Minnesota Recount Live, Day 7: One numbers junkie's prediction — Franken over Coleman by 27 votes
Things may not be going as well as Al Franken hoped in the recount, but don't tell that to Nate Silver. The numbers junkie behind FiveThirtyEight.com predicts that Franken will win the recount — once all challenges are resolved — by 27 votes. (Related: Franken losing ground to Coleman on DFL turf
How'd he come up with that number?
It's little complex — OK, that's an understatement — but Silver basically did a regression analysis using recounted precincts where there were few or no challenged ballots (Franken has done well there) and projected it across the rest of the state.
The analysis has caught national attention. Here's MSNBC's Rachel Maddow, speaking Monday night on her show:
"In the Minnesota Senate race — over the weekend, FiveThirtyEight.com`s Nate Silver, America`s most widely-loved electoral projector, analyzed precinct-by-precinct returns and predicted that Al Franken will win the recount by a grand total of 27 votes. If Nate Silver turns out to be exactly right in this race, like he was in the presidential race, with this 27-vote margin prediction — if he`s right again, the whole country has to buy him a beer — 300 million beers for Nate Silver."
HOW CRUCIAL ARE REJECTED ABSENTEE BALLOTS?
The State Canvassing Board on Wednesday is scheduled to consider the Franken campaign's argument that all rejected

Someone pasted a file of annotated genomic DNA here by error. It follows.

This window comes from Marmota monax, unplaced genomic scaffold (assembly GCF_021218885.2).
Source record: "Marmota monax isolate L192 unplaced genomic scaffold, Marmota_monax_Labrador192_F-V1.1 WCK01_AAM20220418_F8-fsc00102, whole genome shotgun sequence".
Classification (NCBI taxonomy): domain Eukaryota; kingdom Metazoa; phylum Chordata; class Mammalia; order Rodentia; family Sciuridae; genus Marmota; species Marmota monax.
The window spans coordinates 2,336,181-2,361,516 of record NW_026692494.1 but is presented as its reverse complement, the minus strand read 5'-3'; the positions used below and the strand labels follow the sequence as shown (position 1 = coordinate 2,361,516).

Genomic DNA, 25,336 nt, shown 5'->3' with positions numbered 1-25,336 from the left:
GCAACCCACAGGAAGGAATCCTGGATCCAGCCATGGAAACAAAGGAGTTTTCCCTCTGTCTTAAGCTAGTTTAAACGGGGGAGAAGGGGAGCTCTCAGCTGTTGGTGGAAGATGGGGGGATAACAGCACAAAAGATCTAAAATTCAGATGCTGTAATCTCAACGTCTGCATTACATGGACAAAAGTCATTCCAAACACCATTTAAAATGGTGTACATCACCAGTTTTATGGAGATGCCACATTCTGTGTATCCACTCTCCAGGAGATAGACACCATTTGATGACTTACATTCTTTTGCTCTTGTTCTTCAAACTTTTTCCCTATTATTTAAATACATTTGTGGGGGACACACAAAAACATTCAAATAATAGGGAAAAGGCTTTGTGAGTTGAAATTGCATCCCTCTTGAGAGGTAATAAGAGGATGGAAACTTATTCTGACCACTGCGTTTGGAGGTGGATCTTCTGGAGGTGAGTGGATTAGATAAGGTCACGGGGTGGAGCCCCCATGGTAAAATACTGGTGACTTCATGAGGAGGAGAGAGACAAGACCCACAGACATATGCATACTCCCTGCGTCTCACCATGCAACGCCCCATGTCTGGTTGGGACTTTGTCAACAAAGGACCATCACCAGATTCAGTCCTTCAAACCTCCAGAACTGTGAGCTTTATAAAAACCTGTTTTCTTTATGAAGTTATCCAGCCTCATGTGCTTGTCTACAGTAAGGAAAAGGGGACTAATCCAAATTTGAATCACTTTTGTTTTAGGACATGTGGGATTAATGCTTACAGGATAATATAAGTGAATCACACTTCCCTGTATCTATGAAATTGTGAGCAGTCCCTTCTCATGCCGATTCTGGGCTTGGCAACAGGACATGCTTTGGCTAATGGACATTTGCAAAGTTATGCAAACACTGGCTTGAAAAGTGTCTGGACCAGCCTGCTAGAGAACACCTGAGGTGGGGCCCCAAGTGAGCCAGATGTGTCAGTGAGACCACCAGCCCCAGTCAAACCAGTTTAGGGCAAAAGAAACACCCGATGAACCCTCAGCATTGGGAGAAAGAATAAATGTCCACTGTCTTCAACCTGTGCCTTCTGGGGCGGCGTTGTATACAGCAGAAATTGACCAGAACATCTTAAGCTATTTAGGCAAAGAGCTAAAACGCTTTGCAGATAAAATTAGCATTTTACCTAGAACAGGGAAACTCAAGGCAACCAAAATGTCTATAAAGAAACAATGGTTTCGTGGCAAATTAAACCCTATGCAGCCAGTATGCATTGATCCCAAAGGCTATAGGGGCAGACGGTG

absentee ballots should be reviewed and that improperly rejected absentees should then be counted.
How big a deal will that be?
Larry Jacobs, director of the University of Minnesota's Center for the Study of Politics and Governance told the Pioneer Press this: "The Franken campaign is going to win or lose based on what happens with the absentees."
And how many rejected absentee ballots would have to be reviewed?
Well, there were 425 rejected absentees in Scott County alone. And more than 1,000 in Ramsey County. In short, a lot.
PAWLENTY DOESN'T THINK HE'LL GET TO PLAY PICK THE SENATOR
Minnesota Gov. Tim Pawlenty doesn't think the Senate recount will mean he'll get to appoint the next Senator.
"That seems highly unlikely," the governor said Monday.
Highly unlikely doesn't mean impossible and that leaves enough of a possibility that Minnesota political geeks can play the parlor game: Who would Pawlenty pick?
EMPTY SENATE SEAT EQUALS MORE INAUGURATION TICKETS FOR KLOBUCHAR
The possible upside of the U.S. Senate recount leaving the next senator unclear when Congress reconvenes on Jan. 6?
"Then I can get all the inauguration tickets," Sen. Amy Klobuchar said with a smile, during a Monday meeting with the Pioneer Press editorial board. (For the board's Q&A with Klobuchar, check out: www.twincities.com/opinion/ci_11064482.)